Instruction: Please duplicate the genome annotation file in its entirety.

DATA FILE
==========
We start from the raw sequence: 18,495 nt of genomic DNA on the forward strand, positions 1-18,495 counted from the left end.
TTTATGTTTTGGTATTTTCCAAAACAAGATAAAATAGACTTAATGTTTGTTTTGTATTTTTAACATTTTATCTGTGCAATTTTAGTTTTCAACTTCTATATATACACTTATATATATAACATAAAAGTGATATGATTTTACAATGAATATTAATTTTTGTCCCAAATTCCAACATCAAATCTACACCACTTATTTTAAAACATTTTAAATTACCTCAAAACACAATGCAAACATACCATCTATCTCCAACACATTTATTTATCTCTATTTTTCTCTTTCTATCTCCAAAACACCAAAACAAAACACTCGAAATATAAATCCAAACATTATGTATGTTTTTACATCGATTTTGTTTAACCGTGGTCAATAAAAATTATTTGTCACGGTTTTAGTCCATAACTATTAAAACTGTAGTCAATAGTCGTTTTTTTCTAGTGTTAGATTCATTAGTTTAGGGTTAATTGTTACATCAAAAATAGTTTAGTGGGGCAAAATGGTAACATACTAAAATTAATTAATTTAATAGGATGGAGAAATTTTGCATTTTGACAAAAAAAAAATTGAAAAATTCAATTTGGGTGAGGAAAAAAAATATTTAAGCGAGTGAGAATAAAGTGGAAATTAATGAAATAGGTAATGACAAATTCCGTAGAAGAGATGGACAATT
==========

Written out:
We start from the raw sequence: 18,495 nt of genomic DNA on the forward strand, positions 1-18,495 counted from the left end.
TTTATGTTTTGGTATTTTCCAAAACAAGATAAAATAGACTTAATGTTTGTTTTGTATTTTTAACATTTTATCTGTGCAATTTTAGTTTTCAACTTCTATATATACACTTATATATATAACATAAAAGTGATATGATTTTACAATGAATATTAATTTTTGTCCCAAATTCCAACATCAAATCTACACCACTTATTTTAAAACATTTTAAATTACCTCAAAACACAATGCAAACATACCATCTATCTCCAACACATTTATTTATCTCTATTTTTCTCTTTCTATCTCCAAAACACCAAAACAAAACACTCGAAATATAAATCCAAACATTATGTATGTTTTTACATCGATTTTGTTTAACCGTGGTCAATAAAAATTATTTGTCACGGTTTTAGTCCATAACTATTAAAACTGTAGTCAATAGTCGTTTTTTTCTAGTGTTAGATTCATTAGTTTAGGGTTAATTGTTACATCAAAAATAGTTTAGTGGGGCAAAATGGTAACATACTAAAATTAATTAATTTAATAGGATGGAGAAATTTTGCATTTTGACAAAAAAAAAATTGAAAAATTCAATTTGGGTGAGGAAAAAAAATATTTAAGCGAGTGAGAATAAAGTGGAAATTAATGAAATAGGTAATGACAAATTCCGTAGAAGAGATGGACAATT